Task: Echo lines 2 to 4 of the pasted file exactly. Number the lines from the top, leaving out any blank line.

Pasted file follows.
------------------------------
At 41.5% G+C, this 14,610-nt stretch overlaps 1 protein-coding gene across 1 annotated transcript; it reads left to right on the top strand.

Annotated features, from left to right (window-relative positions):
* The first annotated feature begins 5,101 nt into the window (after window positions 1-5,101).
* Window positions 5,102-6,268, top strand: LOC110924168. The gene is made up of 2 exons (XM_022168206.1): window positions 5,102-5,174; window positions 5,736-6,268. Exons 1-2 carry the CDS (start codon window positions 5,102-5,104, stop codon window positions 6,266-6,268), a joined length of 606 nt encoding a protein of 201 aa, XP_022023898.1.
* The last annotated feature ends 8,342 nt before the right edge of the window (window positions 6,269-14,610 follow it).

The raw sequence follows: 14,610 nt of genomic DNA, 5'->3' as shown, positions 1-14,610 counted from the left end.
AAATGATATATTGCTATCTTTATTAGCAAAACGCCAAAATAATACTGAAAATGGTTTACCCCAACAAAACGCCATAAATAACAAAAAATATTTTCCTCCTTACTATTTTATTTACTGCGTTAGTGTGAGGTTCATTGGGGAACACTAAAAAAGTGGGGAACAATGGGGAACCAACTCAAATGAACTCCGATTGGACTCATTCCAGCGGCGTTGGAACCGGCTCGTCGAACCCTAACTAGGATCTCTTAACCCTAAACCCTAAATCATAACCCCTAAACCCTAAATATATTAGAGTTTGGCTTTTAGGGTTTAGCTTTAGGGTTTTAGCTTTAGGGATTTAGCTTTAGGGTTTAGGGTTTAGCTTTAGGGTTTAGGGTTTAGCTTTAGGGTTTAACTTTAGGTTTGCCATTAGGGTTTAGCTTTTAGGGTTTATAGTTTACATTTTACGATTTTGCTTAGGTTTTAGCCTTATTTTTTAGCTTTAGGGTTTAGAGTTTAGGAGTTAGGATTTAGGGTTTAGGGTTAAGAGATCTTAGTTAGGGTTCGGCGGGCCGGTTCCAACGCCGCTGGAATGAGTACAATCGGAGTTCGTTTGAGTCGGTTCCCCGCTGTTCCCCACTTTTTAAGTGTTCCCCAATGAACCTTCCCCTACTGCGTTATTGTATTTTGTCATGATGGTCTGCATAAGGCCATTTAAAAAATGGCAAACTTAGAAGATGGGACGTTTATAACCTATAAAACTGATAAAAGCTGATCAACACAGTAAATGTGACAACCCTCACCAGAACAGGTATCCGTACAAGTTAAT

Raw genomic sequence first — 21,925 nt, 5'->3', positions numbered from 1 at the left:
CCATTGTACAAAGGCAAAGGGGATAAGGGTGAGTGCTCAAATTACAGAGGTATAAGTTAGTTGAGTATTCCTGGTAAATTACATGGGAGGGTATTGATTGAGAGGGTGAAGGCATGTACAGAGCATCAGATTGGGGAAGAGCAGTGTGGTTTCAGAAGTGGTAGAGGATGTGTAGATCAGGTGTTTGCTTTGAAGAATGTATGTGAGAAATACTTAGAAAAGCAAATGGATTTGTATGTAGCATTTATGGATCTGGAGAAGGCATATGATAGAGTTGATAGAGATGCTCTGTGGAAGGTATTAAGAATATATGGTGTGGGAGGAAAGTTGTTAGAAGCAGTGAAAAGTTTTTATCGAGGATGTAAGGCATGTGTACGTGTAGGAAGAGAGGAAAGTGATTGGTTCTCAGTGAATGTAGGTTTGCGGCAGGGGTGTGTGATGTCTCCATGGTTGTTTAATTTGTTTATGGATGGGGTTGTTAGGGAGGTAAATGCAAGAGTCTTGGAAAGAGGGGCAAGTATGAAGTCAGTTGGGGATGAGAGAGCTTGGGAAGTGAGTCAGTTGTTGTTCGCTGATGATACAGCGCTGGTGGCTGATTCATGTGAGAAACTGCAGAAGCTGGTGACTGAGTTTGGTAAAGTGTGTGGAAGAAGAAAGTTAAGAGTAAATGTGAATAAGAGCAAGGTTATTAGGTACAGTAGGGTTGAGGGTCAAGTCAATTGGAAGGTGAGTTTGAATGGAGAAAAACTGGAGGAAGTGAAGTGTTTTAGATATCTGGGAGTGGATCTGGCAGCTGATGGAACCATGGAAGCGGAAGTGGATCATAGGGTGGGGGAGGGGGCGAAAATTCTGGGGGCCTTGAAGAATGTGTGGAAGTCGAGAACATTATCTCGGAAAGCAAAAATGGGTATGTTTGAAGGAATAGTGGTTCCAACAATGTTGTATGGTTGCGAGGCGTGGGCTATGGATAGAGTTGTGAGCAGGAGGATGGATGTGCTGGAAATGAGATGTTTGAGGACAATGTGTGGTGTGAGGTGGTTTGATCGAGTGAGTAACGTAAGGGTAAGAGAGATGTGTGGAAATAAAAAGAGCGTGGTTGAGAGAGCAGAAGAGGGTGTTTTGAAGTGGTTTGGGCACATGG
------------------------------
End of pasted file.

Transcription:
Annotated features, from left to right (window-relative positions):
* The first annotated feature begins 5,101 nt into the window (after window positions 1-5,101).
* Window positions 5,102-6,268, top strand: LOC110924168. The gene is made up of 2 exons (XM_022168206.1): window positions 5,102-5,174; window positions 5,736-6,268. Exons 1-2 carry the CDS (start codon window positions 5,102-5,104, stop codon window positions 6,266-6,268), a joined length of 606 nt encoding a protein of 201 aa, XP_022023898.1.